Since the invention of radio, management of the radio frequency spectrum has not changed significantly, primarily divided into specific areas of bandwidth, and distributed or sold to various government and/or commercial entities.
DARPA program manager Paul Tilghman explained that the major objective of the effort is to allow a radio signal to be clearly broadcast and received, in the presence of competing signals.
“The goal of the Spectrum Collaboration Challenge is to take a bunch of radio systems that have no prior knowledge of each other and say: 'Your goal is to get the best, most optimal use of the spectrum you can possibly can.' We’re going to do this in a large, open tournament where multiple teams come in and compete to bring their best designs forward,” Defense News cited Tilghman as saying.
Artificial intelligence is deemed to be the key to accomplish the task, Tilghman added.
“This idea of AI systems that can learn to collaborate with each other is really sort of a fundamentally untapped area. And very specifically, we want to know if AI can tackle this problem."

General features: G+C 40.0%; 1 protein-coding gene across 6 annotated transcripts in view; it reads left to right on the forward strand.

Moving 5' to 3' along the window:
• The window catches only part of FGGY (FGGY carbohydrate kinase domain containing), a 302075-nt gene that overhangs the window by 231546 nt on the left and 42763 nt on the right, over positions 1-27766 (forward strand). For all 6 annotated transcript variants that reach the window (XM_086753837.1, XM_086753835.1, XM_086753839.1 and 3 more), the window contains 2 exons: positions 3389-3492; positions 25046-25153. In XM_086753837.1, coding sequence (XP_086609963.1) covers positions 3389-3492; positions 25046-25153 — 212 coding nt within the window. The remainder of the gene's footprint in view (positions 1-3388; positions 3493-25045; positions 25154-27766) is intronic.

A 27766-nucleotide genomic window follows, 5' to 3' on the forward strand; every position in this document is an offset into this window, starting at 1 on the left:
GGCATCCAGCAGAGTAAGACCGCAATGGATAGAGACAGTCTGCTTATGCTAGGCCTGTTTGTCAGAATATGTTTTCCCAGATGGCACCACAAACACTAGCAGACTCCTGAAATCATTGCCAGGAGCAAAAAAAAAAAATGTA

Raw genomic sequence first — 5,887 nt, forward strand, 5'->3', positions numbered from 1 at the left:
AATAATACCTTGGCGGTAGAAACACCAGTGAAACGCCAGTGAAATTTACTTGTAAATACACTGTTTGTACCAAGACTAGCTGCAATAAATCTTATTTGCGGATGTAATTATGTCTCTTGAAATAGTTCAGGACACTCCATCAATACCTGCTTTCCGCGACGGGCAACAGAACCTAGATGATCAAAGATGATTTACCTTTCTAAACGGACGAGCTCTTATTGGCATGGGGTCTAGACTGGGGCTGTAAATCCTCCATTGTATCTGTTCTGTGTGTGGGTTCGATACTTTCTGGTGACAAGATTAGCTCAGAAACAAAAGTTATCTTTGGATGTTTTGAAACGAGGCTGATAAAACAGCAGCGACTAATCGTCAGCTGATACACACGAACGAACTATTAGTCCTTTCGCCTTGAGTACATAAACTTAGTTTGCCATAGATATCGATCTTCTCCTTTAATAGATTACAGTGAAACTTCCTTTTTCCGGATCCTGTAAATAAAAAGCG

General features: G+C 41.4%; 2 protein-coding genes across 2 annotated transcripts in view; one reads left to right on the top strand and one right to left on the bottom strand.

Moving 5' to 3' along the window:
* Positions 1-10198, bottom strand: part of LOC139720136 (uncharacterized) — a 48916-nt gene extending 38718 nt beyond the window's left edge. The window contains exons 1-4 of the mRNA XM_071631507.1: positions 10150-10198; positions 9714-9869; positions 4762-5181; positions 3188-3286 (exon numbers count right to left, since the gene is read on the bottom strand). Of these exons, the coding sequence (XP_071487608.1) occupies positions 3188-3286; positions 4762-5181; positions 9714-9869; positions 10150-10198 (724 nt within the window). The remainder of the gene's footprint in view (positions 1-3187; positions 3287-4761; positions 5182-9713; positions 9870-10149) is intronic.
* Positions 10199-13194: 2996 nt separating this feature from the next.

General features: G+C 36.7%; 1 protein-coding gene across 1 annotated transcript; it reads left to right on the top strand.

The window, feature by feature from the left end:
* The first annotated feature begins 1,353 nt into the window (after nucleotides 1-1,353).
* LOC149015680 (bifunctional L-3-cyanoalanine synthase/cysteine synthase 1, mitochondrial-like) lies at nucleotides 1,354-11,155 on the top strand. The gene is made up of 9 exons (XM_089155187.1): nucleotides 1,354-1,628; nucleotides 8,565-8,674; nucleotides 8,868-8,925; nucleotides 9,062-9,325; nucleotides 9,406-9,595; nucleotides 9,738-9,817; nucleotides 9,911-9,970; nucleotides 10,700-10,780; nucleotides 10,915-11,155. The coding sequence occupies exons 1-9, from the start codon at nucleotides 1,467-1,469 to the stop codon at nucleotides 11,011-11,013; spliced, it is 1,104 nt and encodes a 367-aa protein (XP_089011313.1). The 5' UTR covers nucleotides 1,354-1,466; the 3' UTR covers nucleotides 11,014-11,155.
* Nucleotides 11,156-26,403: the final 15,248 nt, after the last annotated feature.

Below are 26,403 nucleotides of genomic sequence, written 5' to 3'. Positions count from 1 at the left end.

BAE Systems, a multinational defense corporation known for AI ventures, has submitted to the SC2, according to BAE sensor processing and exploitation group director Josh Niedzwiecki. He said that BAE, by submitted proposals to CS2, hopes to accelerate its radio-spectrum technologies.
Although the submission date has passed, DARPA left an opening for other teams to participate in the challenge. Using an “open track” option, inexperienced participants working in nontraditional formats will be able to present inventions as well.
DARPA has yet to clarify what it would do with the tech, if it is successful, but a possible range of applications includes both military and commercial purposes, Tilghman said.